HONG KONG (BLOOMBERG) - Investors are betting on the fastest pace of interest-rate hikes since 2010 across the world's biggest developed markets, pressuring policymakers who want to slow inflation without crash landing their economies.
That's the backdrop to this week's meetings of central bank chiefs and finance ministers from the Group of 20 (G-20) nations, who hold virtual and in-person discussions in Jakarta on Thursday (Feb 17) and Friday, their first gathering of the year.
It's a remarkable turnaround from when they last met in October, a period when Federal Reserve chair Jerome Powell was still describing inflation as "transitory" and markets were pricing in at most two Fed rate increases this year.
Now, six Fed hikes are priced in. And across G-10 economies, swaps futures show traders expect the average central bank rate to be 1 percentage point higher in a year, the steepest projected pace of tightening since January 2010, according to Bloomberg calculations.
This pivot leaves officials struggling to manage expectations amid slowing growth, threats of war, surging oil prices and a pandemic that is now into its third year.
The People's Bank of China governor Yi Gang on Wednesday cautioned that emerging markets, already hit hard by the pandemic, are vulnerable to tightening financial conditions.
"Central banks from advanced economies should continue to enhance market communication," Mr Yi told a virtual panel during a G-20 side event. "Meanwhile, emerging markets should improve their resilience. This is where regional financial cooperation has a key role to play."
San Francisco Federal Reserve president Mary Daly told CBS on Sunday that it is paramount for the central bank to be measured and data-dependent as it starts lifting interest rates to ensure stability after US inflation hit its highest since 1982.
European Central Bank (ECB) president Christine Lagarde has warned that a rushed tightening would harm the euro-area's rebound from the pandemic. The Bank of England has lifted rates twice in recent months, but Governor Andrew Bailey has cautioned the outlook is clouded by uncertainty.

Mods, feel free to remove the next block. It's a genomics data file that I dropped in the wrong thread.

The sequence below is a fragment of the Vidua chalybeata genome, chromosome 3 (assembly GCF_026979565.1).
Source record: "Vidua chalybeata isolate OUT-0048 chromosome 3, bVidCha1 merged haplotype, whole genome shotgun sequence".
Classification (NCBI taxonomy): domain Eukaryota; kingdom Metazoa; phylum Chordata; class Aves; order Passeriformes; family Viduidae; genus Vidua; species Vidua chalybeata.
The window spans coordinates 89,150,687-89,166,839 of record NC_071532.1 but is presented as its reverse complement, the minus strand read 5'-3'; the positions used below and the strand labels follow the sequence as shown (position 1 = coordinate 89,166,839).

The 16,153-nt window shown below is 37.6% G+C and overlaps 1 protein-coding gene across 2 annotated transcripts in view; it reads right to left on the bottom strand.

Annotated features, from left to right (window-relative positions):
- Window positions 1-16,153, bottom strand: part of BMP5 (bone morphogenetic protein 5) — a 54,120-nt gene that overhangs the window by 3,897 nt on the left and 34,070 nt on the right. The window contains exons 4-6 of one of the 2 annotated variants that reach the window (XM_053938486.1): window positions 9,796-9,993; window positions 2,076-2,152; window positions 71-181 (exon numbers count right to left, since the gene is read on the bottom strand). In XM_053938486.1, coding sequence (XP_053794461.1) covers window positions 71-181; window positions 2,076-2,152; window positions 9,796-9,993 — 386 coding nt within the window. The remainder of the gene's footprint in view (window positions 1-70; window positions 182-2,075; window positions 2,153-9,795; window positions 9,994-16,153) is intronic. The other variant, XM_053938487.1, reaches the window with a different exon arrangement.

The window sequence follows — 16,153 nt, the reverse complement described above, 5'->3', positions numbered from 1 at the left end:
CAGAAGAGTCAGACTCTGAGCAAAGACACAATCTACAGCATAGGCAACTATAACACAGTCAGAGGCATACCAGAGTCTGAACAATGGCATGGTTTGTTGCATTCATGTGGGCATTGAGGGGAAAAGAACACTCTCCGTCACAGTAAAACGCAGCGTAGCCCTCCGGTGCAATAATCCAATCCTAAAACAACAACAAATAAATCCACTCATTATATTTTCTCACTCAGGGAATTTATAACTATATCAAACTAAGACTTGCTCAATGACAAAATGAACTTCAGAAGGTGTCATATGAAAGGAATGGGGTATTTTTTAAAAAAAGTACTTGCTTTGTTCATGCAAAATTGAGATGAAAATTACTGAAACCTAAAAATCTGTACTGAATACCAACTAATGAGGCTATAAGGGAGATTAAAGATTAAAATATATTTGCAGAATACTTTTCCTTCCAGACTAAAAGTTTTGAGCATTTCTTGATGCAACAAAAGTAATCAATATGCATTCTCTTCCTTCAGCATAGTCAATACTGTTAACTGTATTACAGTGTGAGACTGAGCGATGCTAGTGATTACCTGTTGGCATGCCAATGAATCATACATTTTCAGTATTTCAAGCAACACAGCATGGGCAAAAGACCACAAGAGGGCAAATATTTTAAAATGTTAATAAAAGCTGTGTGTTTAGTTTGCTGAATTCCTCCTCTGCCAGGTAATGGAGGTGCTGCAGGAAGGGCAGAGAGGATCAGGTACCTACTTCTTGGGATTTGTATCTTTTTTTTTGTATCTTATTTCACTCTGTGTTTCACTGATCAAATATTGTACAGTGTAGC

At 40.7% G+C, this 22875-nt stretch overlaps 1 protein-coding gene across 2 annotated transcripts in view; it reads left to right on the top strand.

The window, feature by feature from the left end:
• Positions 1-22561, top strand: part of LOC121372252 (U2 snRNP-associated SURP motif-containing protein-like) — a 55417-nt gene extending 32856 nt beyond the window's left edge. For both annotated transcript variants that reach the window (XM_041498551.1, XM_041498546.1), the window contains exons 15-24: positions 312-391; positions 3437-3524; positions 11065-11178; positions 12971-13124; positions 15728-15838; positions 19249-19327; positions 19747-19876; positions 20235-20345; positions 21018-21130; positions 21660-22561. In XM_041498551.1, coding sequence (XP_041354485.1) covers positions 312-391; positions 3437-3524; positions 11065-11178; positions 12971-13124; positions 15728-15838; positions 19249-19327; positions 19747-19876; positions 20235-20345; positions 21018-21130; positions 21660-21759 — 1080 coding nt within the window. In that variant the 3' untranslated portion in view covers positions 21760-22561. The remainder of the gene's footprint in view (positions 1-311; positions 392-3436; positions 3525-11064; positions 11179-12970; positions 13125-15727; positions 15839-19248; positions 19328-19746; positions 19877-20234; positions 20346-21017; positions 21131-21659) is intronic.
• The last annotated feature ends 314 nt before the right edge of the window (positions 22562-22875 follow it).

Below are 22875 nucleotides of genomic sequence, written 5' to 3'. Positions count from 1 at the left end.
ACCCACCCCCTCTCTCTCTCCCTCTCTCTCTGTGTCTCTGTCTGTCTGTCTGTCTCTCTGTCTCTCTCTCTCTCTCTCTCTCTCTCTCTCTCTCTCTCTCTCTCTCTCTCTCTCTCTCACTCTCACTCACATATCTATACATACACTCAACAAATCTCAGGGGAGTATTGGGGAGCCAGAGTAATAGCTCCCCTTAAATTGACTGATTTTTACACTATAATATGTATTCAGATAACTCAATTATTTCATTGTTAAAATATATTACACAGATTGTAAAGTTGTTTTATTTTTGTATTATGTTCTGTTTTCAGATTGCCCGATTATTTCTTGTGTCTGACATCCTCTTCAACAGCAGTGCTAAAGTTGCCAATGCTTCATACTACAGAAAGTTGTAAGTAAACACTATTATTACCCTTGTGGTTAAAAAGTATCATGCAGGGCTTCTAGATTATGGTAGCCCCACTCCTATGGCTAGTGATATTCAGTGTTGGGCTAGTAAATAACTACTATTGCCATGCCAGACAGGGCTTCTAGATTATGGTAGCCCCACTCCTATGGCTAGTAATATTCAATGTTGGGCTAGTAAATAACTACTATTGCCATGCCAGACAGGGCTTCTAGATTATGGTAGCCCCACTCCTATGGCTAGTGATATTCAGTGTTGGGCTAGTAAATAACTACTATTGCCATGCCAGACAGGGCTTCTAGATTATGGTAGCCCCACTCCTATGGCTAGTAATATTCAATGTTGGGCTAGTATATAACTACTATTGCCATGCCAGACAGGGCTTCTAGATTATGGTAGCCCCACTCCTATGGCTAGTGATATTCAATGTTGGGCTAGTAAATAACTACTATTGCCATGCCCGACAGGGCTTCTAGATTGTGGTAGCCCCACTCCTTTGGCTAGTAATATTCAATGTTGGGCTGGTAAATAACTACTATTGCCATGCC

In Japan, where inflation remains largely dormant, the central bank undertook an unlimited bond purchase operation in recent days to anchor yields and push back against traders testing its super easy policy mix.
And China's central bank on Tuesday stepped up support for its slowing economy by pumping in cash via policy loans for a second straight month. Other emerging economies, including Brazil and Russia, have been aggressively raising rates.
Meanwhile, some market strategists are even touting "currency wars in reverse" as governments prefer stronger exchange rates to ward off imported inflation.
Taken together, it's clear the global policy outlook is far from uniform - a challenge for finance ministers and central bank chiefs tasked with pulling together a communique of shared goals at this week's meeting.
For those markets where higher rates are forecast, pricing also shows that conditions could change as borrowing costs climb.
Investors last week even started pricing in better-than-even odds that the Fed will cut rates in 2024.
History shows why policymakers are on edge to avoid policy errors.
In February 2010, Group of Seven finance ministers and central bankers meeting in Canada agreed it was time to "look ahead to exit strategies and move to a more sustainable fiscal track", while recognising the need to continue stimulus. The ECB raised rates the next year, citing inflation pressures, only to be swamped by the eurozone crisis.
On the other hand, delaying a response to rising prices could leave officials needing to stamp down even harder later, forcing economies into recessions.
And inflation is not the only risk.
Tensions over Russia's military build-up near Ukraine, with the US warning an invasion may be imminent, have sent oil prices to seven-year highs. The coronavirus continues to compound supply chain snags that stoked inflation.
These pressures make the G-20 agenda this week very different to the years that followed the financial crisis and the pandemic, when fears of weak growth dominated discussions.
"There's always more uncertainties around hiking cycles," said Ms Sally Auld, chief investment officer at JBWere, the private wealth arm of National Australia Bank. "You just don't know how the economy is going to react."